Paul H. Harvey

Last updated

Paul Harvey

Paul H. Harvey

(1947-01-19) 19 January 1947 (age 74) [1]
Alma mater University of York (BA, DPhil)
Scientific career
Fields Evolutionary biology
Institutions University of Oxford
Thesis Studies on the polymorphism of cepaea nemoralis  (1971)
Doctoral students Oliver Pybus
Other notable students

Paul H. Harvey CBE FRS (born 19 January 1947) is a British evolutionary biologist. He is Professor of Zoology and was head of the zoology department at the University of Oxford from 1998 to 2011 and Secretary of the Zoological Society of London from 2000 to 2011, holding these posts in conjunction with a professorial fellowship at Jesus College, Oxford. [4]



Harvey was educated at the University of York where he was awarded Bachelor of Science and Doctor of Philosophy degrees.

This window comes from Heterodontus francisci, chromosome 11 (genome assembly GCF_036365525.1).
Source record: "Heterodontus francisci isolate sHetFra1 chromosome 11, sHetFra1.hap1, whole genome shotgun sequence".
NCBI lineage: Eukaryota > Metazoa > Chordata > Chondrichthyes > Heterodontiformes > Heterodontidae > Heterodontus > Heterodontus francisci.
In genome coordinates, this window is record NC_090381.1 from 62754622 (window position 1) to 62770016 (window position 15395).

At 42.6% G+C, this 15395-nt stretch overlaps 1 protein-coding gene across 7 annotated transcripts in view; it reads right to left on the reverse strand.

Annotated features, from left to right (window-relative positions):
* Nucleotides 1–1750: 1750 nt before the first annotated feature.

Research and career

Harvey has led the development of robust statistical methods to decipher evolutionary relationships. His work has applied a rigorous basis to the comparative method in evolutionary biology — employed since the days of Charles Darwin — and as such, he has shaped modern thinking in the field. [2] The comparative method of evolutionary biology is used to correlate characteristics between species. Paul pioneered techniques to use the data and knowledge available in modern science, whilst avoiding artefacts, in untangling the evolutionary relationships between organisms. These problem-solving tools for evolutionary studies have become widely used. [2]

Selected publications

  • Garland Jr, Theodore; Harvey, P.H.; Ives, A.R. (1992). "Procedures for the analysis of comparative data using phylogenetically independent contrasts" (PDF). Systematic Biology. 41 (1): 18–32. doi:10.2307/2992503. JSTOR   2992503.
  • Harvey, P.H. Martin, R.D., & Clutton-Brock, T.H. (1987) Life Histories in Comparative Perspective. In Primate Societies. Smuts, B.B., Cheney, D.L., Seyfarth, R.M., Wrangham, R.W., Struhsaker, T.T. (eds). Chicago & London:University of Chicago Press. pp. 181–196 ISBN   0-226-76715-9